At this year’s Next Edge Health Experience Summit, Riley Conrath and Shane McAllister of EffectiveUI gave a great talk titled “Designing for the Emotion of Healthcare.” EffectiveUI has written at length about journey mapping and persona development for healthcare clients, but it was particularly striking to hear their talk during the Next Edge Summit where so many leaders in our industry gathered to discuss the patient experience.
A few years ago, journey mapping took off in the broader business world, but 2016 seems to be the year for journey mapping in healthcare. So what gives? Why are we all talking about this topic now? And what makes this tool unique to healthcare?
Integration Transcends Digital
Information technology spending is booming among health providers, according to IDC. In fact, their research indicated that 40% of providers were increasing IT investment in 2016. Those investments were spread across on-premise, SaaS, and managed hosting environments perhaps more evenly than in many other industries.
As providers work to integrate these new technologies into their environments, leaders are able to more easily identify how the people who touch these technologies, both internally and externally, are affected. In short – IT modernization and integration efforts shine a light on the need for departmental and cultural integration across the organization. In the case of healthcare, technology projects highlight the need for a better understanding of the human elements involved in healthcare experiences.
That’s where journey mapping comes in. As departments work through systems upgrades and new implementations, they have an opportunity to enhance the patient experience and fill gaps that were perhaps “unfixable” on legacy systems. So long as IT investment continues to grow, the value of journey mapping will grow. Moments of process change remain one of the great opportunities for healthcare providers to revolutionize their patient experience.
The Voice of the Patient
Today’s patients have a louder, more unified voice than ever before. Healthcare consumers everywhere are demanding to be a part of the healthcare process. They are asking for copies of their medical record more frequently, and they have a new expectation that healthcare ought to be vastly easier in a world of Uber and on-demand food delivery and online personal financial management.
In this year’s election cycle, healthcare has only become even more top-of-mind for millions across the country.
For example, the challenges with VA wait times continue to dominate political headlines, but simultaneously highlight one of the most commonly cited problems about the patient experience. In a survey this year, 63% of patients said waiting to see the doctor was the most stressful part of their visit.
As the national dialogue around these issues continues, patients are paying closer attention to the experience they receive when interacting with providers, pharmacies and their insurance company. Now, juxtapose growing patient awareness with the tools the industry has been using to track satisfaction. The well-known HCAHPS survey was only implemented in 2006, which makes this year only the 10th anniversary of broad data collection on the patient experience.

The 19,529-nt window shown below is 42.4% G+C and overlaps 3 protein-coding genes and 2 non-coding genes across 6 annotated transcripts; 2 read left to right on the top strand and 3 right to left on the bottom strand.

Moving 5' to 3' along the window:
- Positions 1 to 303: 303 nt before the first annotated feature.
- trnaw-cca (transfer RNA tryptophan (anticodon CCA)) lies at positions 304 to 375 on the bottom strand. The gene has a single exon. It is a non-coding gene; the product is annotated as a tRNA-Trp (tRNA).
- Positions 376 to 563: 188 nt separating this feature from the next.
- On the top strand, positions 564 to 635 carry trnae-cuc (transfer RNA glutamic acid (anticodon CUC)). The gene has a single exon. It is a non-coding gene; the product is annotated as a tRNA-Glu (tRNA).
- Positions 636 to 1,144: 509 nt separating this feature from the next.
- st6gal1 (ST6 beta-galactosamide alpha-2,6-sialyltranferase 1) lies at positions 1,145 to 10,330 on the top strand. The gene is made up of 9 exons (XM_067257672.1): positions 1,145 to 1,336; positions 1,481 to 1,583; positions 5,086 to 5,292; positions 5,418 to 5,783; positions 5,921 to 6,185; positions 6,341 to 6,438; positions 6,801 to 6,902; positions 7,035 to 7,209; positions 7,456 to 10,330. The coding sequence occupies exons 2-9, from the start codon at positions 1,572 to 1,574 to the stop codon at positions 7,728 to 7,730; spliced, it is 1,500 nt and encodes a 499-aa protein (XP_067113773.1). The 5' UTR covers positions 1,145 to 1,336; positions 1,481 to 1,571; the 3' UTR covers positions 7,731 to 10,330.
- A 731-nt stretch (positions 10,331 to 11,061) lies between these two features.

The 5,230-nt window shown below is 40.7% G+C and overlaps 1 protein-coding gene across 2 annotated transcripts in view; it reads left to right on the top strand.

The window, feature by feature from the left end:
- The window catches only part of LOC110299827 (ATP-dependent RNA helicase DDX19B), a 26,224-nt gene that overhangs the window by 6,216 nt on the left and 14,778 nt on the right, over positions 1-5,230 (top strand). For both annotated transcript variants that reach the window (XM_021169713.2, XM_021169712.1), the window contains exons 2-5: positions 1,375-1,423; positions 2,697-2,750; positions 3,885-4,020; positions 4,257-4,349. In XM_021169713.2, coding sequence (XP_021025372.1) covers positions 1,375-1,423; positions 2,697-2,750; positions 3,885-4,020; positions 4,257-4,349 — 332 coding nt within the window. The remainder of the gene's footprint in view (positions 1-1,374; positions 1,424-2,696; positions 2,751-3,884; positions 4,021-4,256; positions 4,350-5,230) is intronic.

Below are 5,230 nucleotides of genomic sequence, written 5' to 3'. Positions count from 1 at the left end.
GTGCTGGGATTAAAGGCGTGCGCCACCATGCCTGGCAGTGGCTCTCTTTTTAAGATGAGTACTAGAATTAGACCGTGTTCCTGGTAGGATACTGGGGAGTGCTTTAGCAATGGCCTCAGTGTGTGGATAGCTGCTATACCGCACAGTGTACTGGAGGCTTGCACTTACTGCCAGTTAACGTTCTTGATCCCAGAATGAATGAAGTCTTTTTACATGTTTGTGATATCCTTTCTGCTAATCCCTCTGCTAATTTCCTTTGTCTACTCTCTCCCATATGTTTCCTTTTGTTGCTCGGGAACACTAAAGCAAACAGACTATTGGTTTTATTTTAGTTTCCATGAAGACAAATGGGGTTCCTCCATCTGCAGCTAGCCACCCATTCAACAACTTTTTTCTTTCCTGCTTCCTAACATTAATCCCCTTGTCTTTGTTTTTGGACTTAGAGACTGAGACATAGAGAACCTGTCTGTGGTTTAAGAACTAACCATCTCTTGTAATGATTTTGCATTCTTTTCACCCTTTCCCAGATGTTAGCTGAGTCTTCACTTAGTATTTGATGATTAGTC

The cumulative result is higher expectations for every part of our health system.
If you consider the HCAHPS survey to be industry-wide meta-data, it’s no surprise to see that individual organizations have turned to journey mapping in 2016 to glean more site-specific and organization-specific insights. Seton Hospitals documented their work on journey mapping this year, in fact. And Mayo Clinic has been one of the most vocal supporters of the practice. They reported great results — the insights from journey mapping helped them better understand the patient experience and the opportunities they had to improve it. They can also test their progress by ongoing dialogue with the one person that matters most: the patient.
A Trend to Remember
Every year we hear about new trends in healthcare and health IT. We try to put them in context at the Next Edge Summit, and this year is no different.
Deloitte conducted exhaustive research on the relationship between patient experience and financial performance at hospitals. The results were stunning:
Hospitals with “excellent” HCAHPS patient ratings between 2008 and 2014 had a net margin of 4.7 percent, on average, as compared to just 1.8 percent for hospitals with “low” ratings.
And that’s, perhaps, the best reason why journey mapping is such a focal point this year: it delivers exceptional experiences to patients, and generates demonstrable ROI in healthcare. 81% of consumers are currently unsatisfied with their healthcare experience. Confoundingly, the happiest consumers are those who interact with the system least. That has to change, and it has to change now if we ever want to reach the holy grail of a system that prioritizes well care, not just sick care.
Journey mapping is having a big year in healthcare, but the results are what matter. When patients are satisfied and engaged in their care, outcomes improve. While there are countless approaches to journey mapping, there’s no longer any doubt that it’s the starting point in any effort to determine how to better engage patients.